Purnima realized that for sustained community engagement they needed to take ownership. She helped to provide the women with weaving looms and yarn so that they could create and sell textiles with motifs of the hargila. This initiative provided livelihood options, supported women to become entrepreneurs, and boosted their sense of pride and ownership, as well as raising the profile of the stork. Today the “Hargila Army” consists of over 10,000 women. The Hargila army members call their leader Purnima hargila baideu, or stork sister. The power of community conservation is evident. This has also led to the involvement of the local government departments to recognize, and in some ways support the community efforts.

Since Purnima Devi Burman started her conservation programme, the number of nests in the three villages of Kamrup district in Assam, where she first started her efforts have risen from 28 to more than 250, making this the largest breeding colony of Greater adjutant storks in the world. In 2017, Barman began building tall bamboo nesting platforms for the endangered birds to hatch their eggs. Her efforts were rewarded a couple of years later when the first Greater adjutant stork chicks were hatched on these experimental platforms.

Safeguarding single nests is not enough, the storks’ habitats also need to be restored. The Hargila Army has helped communities to plant tens of thousands of saplings near stork nesting trees and wetland areas in the hope they will support future stork populations.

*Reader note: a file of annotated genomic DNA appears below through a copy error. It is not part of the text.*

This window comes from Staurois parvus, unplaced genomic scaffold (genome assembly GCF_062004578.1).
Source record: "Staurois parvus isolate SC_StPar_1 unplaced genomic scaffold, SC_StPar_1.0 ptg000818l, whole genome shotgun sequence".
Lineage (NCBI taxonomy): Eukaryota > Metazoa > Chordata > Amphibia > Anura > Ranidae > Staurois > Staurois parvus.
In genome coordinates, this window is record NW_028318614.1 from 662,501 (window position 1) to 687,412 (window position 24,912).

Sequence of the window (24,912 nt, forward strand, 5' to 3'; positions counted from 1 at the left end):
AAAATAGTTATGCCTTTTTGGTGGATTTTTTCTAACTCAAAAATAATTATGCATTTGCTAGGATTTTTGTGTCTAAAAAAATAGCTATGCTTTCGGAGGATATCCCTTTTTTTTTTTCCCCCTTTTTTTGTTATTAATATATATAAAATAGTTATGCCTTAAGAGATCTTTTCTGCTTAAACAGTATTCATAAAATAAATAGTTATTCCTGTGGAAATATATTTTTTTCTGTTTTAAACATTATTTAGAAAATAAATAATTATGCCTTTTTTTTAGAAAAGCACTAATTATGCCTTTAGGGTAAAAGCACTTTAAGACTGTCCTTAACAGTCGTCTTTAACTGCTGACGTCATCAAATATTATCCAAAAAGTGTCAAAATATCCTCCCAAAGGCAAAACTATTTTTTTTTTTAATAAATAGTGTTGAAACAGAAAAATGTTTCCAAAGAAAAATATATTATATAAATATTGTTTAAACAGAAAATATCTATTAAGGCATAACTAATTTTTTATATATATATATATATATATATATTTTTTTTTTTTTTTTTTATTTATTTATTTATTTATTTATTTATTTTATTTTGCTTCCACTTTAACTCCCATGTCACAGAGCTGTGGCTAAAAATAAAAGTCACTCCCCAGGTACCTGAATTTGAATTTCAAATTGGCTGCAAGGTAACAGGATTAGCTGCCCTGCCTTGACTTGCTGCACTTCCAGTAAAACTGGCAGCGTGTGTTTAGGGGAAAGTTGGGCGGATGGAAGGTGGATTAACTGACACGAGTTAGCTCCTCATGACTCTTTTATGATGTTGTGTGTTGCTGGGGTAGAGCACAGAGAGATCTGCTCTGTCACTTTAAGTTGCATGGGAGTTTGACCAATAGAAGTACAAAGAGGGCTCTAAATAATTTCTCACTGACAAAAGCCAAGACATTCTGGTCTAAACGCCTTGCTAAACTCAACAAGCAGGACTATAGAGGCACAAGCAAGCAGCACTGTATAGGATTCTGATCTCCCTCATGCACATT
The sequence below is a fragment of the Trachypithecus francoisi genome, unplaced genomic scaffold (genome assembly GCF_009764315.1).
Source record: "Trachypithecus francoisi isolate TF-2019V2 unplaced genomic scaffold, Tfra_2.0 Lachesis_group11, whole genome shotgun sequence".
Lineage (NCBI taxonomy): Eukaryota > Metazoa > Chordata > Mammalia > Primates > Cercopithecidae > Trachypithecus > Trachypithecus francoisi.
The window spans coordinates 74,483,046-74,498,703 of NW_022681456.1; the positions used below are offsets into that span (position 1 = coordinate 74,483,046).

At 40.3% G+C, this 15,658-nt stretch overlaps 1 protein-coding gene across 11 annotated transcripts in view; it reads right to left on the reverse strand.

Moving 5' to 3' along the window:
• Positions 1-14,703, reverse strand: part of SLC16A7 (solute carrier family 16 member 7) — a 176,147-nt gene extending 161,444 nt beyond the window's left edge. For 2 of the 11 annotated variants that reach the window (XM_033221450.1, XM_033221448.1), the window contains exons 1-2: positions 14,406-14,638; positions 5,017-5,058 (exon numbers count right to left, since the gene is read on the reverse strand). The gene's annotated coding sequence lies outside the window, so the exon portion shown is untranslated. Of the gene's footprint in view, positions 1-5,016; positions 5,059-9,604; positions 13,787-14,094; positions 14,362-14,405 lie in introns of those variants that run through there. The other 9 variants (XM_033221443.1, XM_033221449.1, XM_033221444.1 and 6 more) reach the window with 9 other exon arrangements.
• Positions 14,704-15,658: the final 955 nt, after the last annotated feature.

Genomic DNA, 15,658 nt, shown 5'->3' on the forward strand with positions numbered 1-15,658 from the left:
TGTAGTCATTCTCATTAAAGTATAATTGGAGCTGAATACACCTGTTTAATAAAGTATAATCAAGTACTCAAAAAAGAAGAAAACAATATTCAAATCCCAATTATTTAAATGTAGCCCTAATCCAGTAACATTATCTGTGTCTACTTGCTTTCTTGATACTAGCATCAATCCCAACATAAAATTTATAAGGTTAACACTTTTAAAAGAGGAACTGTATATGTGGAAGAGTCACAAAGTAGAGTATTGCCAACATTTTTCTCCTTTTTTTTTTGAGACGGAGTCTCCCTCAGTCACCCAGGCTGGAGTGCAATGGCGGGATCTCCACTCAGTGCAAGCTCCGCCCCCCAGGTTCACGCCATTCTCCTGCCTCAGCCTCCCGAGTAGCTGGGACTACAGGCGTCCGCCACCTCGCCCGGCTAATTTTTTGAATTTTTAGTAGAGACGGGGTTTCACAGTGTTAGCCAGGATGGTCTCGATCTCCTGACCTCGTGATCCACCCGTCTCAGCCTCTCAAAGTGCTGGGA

The Greater adjutant stork is the second-rarest stork species in the world. It is also listed as ‘Endangered’ as per the IUCN Red List which notes that there are only about 1200 of these storks remaining in the world. The dramatic decline in their population has been partly driven by the destruction of their natural habitats, especially wetlands, and the ruthless destruction of their nesting trees. Assam in India is home to the largest population (around 1000) of these birds. This is in no small measure due to the efforts of Purnima Devi Burman and her Hargila Army. 

Purnima Devi’s efforts have also received wider recognition. She has received several awards. She was the recipient of the 2022 UNEP Award for Champion of the Earth for Entrepreneurial Vision. The annual awards are the highest environmental honour that the UNEP confers on individuals and organisations whose actions have a “transformative impact” on the environment.

Purnima Devi was recognized for “pioneering conservation work that empowered thousands of women, creating entrepreneurs and improving livelihoods while bringing the Greater adjutant stork back from the brink of extinction. Her work has shown that conflict between humans and wildlife can be resolved to the benefit of all. By highlighting the damaging impact that the loss of wetlands has had on the species who feed and breed on them, she reminds us of the importance of protecting and restoring ecosystems.”

As we mark Earth Day on 22 April, this is a good time to celebrate such Champions of the Earth who have made it their life’s mission to Protect and Conserve.